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The author of this question might be more pleased with the following answer. Let $U$ be a uniform(0,1) random variable, independent of a Brownian motion $W$. Then, the process $W'$ defined by $W'(t) = W(t) + {\mathbf 1}(t=U)$, where ${\mathbf 1}$ denotes indicator function, is discontinuous at time $U$. However, for any choice of (fixed) times $t_i$, $i=1,...,n$, we have, almost surely, $W'(t_i) = W(t_i)$ for all $i$, and hence, trivially, $W'$ has the same distributional properties stated for $W$. Furthermore, if we define $W'$ by $W'(t) = W(t) + {\mathbf 1}(t \in UA)$, where $A$ is a dense set in $(0,\infty)$ of measure zero (and where $UA:= \{Ua: a \in A\}$), then $W'$ is nowhere continuous (since $UA$ is dense in $(0,\infty)$); nevertheless, as before, almost surely $W'(t_i) = W(t_i)$ for all $i=1,...,n$ (since ${\rm P}(t \in UA) = {\rm P}(t/U \in A) = 0$).

Side notes: 1) Actually, as follows from the theory of Lévy processes, the almost sure continuity in the definition of Brownian motion is equivalent to almost sure cadlaguity (right-continuity with left limits); 2) The answer can be adapted to Lévy processes in general ($W$ is a special case), showing that the almost sure cadlaguity in the definition of Lévy process is not implied by the other conditions.

Finally, the author of this question wanted to make sure that all the conditions are mutually independent.'' This is, however, not the case, if we split condition 3) into subconditions. See this thread: link text

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The author of this question might be more pleased with the following answer. Let $U$ be a uniform(0,1) random variable, independent of a Brownian motion $W$. Then, the process $W'$ defined by $W'(t) = W(t) + {\mathbf 1}(t=U)$, where {\mathbf 1} ${\mathbf 1}$ denotes indicator function, is discontinuous at time $U$. However, for any choice of (fixed) times $t_i$, $i=1,...,n$, we have, almost surely, $W'(t_i) = W(t_i)$ for all $i$, and hence, trivially, $W'$ has the same distributional properties stated for $W$. Furthermore, if we define $W'$ by $W'(t) = W(t) + {\mathbf 1}(t \in UA)$, where $A$ is a dense set in $(0,\infty)$ of measure zero (and where $UA:= \{Ua: a \in A\}$), then $W'$ is nowhere continuous (since $UA$ is dense in $(0,\infty)$); nevertheless, as before, almost surely $W'(t_i) = W(t_i)$ for all $i=1,...,n$ (since ${\rm P}(t \in UA) = {\rm P}(t/U \in A) = 0$).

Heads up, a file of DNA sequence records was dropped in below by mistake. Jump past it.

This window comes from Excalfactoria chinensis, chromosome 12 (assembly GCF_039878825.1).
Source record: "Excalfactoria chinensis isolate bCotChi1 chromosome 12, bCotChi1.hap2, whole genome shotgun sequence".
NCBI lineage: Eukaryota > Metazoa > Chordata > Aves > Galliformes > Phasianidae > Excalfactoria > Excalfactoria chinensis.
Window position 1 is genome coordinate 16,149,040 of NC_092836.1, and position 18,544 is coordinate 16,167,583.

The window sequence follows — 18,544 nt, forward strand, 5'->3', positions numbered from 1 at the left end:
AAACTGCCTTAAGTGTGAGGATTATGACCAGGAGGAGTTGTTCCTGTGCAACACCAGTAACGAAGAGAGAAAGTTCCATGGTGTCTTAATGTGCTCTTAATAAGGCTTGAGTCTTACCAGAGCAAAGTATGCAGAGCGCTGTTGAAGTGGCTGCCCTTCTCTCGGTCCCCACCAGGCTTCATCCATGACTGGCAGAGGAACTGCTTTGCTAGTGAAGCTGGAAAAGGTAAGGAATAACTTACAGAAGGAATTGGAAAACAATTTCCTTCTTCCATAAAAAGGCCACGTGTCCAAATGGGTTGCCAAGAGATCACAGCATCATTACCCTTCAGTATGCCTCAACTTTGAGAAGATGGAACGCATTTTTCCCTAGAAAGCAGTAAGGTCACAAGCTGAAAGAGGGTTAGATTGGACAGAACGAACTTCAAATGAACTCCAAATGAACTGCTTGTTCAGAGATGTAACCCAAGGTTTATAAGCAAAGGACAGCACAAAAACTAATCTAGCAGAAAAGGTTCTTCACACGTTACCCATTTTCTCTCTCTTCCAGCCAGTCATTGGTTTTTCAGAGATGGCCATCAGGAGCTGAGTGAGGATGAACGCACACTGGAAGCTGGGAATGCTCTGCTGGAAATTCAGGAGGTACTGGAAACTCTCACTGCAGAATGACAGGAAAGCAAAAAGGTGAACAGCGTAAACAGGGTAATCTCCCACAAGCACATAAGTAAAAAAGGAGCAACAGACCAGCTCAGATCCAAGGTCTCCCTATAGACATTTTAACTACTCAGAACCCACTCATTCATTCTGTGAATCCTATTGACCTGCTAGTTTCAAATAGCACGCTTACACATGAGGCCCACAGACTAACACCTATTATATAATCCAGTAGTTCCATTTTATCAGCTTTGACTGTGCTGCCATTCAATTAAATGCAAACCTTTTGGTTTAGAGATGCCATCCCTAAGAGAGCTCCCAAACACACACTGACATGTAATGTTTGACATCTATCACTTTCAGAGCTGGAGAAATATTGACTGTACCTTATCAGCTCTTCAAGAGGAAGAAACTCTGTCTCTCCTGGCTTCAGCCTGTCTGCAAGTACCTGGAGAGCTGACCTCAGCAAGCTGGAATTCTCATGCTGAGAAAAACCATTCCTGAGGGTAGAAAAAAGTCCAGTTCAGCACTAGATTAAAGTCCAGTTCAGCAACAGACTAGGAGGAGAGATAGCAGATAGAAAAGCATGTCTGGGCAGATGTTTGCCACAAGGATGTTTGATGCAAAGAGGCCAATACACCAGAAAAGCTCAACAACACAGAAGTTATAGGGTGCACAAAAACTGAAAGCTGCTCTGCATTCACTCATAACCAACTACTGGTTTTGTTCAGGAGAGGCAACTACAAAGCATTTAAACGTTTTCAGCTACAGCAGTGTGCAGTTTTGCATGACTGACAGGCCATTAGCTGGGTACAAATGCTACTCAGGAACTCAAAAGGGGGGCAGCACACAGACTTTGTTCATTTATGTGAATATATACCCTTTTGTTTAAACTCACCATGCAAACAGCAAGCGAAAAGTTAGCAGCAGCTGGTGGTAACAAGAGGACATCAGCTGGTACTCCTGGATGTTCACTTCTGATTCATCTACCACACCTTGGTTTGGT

Side notes: 1) Actually, as follows from the theory of Lévy processes, the almost sure continuity in the definition of Brownian motion is equivalent to almost sure cadlaguity (right-continuity with left limits); 2) The answer can be adapted to Lévy processes in general ($W$ is a special case), showing that the almost sure cadlaguity in the definition of Lévy process is not implied by the other conditions.

Finally, the author of this question wanted to make sure that all the conditions are mutually independent.'' This is, however, not the case, if we split condition 3) into subconditions. See this thread: link text

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The author of this question might be more pleased with the following answer. Let $U$ be a uniform(0,1) random variable, independent of a Brownian motion $W$. Then, the process $W'$ defined by $W'(t) = W(t) + 1(t=U)$, {\mathbf 1}(t=U)$, where${\mathbf 1$} denotes indicator function, is discontinuous at time$U$. However, for any choice of (fixed) times$t_i$,$i=1,...,n$, we have, almost surely,$W'(t_i) = W(t_i)$for all$i$, and hence, trivially,$W'$has the same distributional properties stated for$W$. Furthermore, if we define$W'$by$W'(t) = W(t) + 1(t {\mathbf 1}(t \in UA)$, where$A$is a dense set in $(0,\infty)$ of measure zero (and where $UA:= \{Ua: a \in A\}$), then$W'$is nowhere continuous (since$UA$is dense in$(0,\infty)$); nevertheless, as before, almost surely$W'(t_i) = W(t_i)$for all$i=1,...,n$(since$P(t {\rm P}(t \in UA) = P(t/U {\rm P}(t/U \in A) = 0$). Side notes: 1) Actually, as follows from the theory of Lévy processes, the almost sure continuity in the definition of Brownian motion is equivalent to almost sure cadlaguity (right-continuity with left limits); 2) The answer can be adapted to Lévy processes in general ($W\$ is a special case), showing that the almost sure cadlaguity in the definition of Lévy process is not implied by the other conditions.

Finally, the author of this question wanted to make sure that all the conditions are mutually independent.'' This is, however, not the case, if we split condition 3) into subconditions. See this thread: link text

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